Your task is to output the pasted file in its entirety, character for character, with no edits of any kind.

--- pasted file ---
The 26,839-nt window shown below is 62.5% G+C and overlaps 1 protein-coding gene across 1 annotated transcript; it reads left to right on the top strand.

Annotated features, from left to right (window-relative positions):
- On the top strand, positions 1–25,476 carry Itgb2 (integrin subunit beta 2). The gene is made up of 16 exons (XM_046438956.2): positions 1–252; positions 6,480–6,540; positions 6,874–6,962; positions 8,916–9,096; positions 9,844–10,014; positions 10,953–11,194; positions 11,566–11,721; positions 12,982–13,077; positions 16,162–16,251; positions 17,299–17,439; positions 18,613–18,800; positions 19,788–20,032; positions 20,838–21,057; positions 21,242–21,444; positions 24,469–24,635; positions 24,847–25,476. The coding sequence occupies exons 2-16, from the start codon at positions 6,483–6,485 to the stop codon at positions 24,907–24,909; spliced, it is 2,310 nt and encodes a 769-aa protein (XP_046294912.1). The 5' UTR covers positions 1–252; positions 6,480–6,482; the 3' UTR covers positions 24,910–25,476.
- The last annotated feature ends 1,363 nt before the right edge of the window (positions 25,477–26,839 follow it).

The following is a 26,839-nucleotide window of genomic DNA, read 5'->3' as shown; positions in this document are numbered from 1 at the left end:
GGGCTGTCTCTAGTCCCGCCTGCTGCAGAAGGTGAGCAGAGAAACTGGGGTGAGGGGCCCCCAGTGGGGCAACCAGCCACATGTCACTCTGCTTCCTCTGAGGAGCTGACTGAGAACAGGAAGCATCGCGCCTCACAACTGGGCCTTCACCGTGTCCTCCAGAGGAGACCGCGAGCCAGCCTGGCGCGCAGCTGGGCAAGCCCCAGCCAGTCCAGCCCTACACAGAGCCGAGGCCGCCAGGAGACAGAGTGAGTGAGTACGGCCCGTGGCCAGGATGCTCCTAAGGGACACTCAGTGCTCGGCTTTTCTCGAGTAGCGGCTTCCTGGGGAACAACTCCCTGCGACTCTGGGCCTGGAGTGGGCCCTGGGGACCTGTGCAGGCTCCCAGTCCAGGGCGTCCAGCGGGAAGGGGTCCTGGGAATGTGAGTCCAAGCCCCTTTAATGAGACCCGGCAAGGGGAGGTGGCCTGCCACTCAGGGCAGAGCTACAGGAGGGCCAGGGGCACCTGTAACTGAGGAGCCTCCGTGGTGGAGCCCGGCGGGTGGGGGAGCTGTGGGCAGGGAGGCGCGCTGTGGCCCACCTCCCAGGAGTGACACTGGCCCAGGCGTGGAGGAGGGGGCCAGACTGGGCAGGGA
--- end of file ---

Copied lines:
The 26,839-nt window shown below is 62.5% G+C and overlaps 1 protein-coding gene across 1 annotated transcript; it reads left to right on the top strand.

Annotated features, from left to right (window-relative positions):
- On the top strand, positions 1–25,476 carry Itgb2 (integrin subunit beta 2). The gene is made up of 16 exons (XM_046438956.2): positions 1–252; positions 6,480–6,540; positions 6,874–6,962; positions 8,916–9,096; positions 9,844–10,014; positions 10,953–11,194; positions 11,566–11,721; positions 12,982–13,077; positions 16,162–16,251; positions 17,299–17,439; positions 18,613–18,800; positions 19,788–20,032; positions 20,838–21,057; positions 21,242–21,444; positions 24,469–24,635; positions 24,847–25,476. The coding sequence occupies exons 2-16, from the start codon at positions 6,483–6,485 to the stop codon at positions 24,907–24,909; spliced, it is 2,310 nt and encodes a 769-aa protein (XP_046294912.1). The 5' UTR covers positions 1–252; positions 6,480–6,482; the 3' UTR covers positions 24,910–25,476.
- The last annotated feature ends 1,363 nt before the right edge of the window (positions 25,477–26,839 follow it).

The following is a 26,839-nucleotide window of genomic DNA, read 5'->3' as shown; positions in this document are numbered from 1 at the left end:
GGGCTGTCTCTAGTCCCGCCTGCTGCAGAAGGTGAGCAGAGAAACTGGGGTGAGGGGCCCCCAGTGGGGCAACCAGCCACATGTCACTCTGCTTCCTCTGAGGAGCTGACTGAGAACAGGAAGCATCGCGCCTCACAACTGGGCCTTCACCGTGTCCTCCAGAGGAGACCGCGAGCCAGCCTGGCGCGCAGCTGGGCAAGCCCCAGCCAGTCCAGCCCTACACAGAGCCGAGGCCGCCAGGAGACAGAGTGAGTGAGTACGGCCCGTGGCCAGGATGCTCCTAAGGGACACTCAGTGCTCGGCTTTTCTCGAGTAGCGGCTTCCTGGGGAACAACTCCCTGCGACTCTGGGCCTGGAGTGGGCCCTGGGGACCTGTGCAGGCTCCCAGTCCAGGGCGTCCAGCGGGAAGGGGTCCTGGGAATGTGAGTCCAAGCCCCTTTAATGAGACCCGGCAAGGGGAGGTGGCCTGCCACTCAGGGCAGAGCTACAGGAGGGCCAGGGGCACCTGTAACTGAGGAGCCTCCGTGGTGGAGCCCGGCGGGTGGGGGAGCTGTGGGCAGGGAGGCGCGCTGTGGCCCACCTCCCAGGAGTGACACTGGCCCAGGCGTGGAGGAGGGGGCCAGACTGGGCAGGGA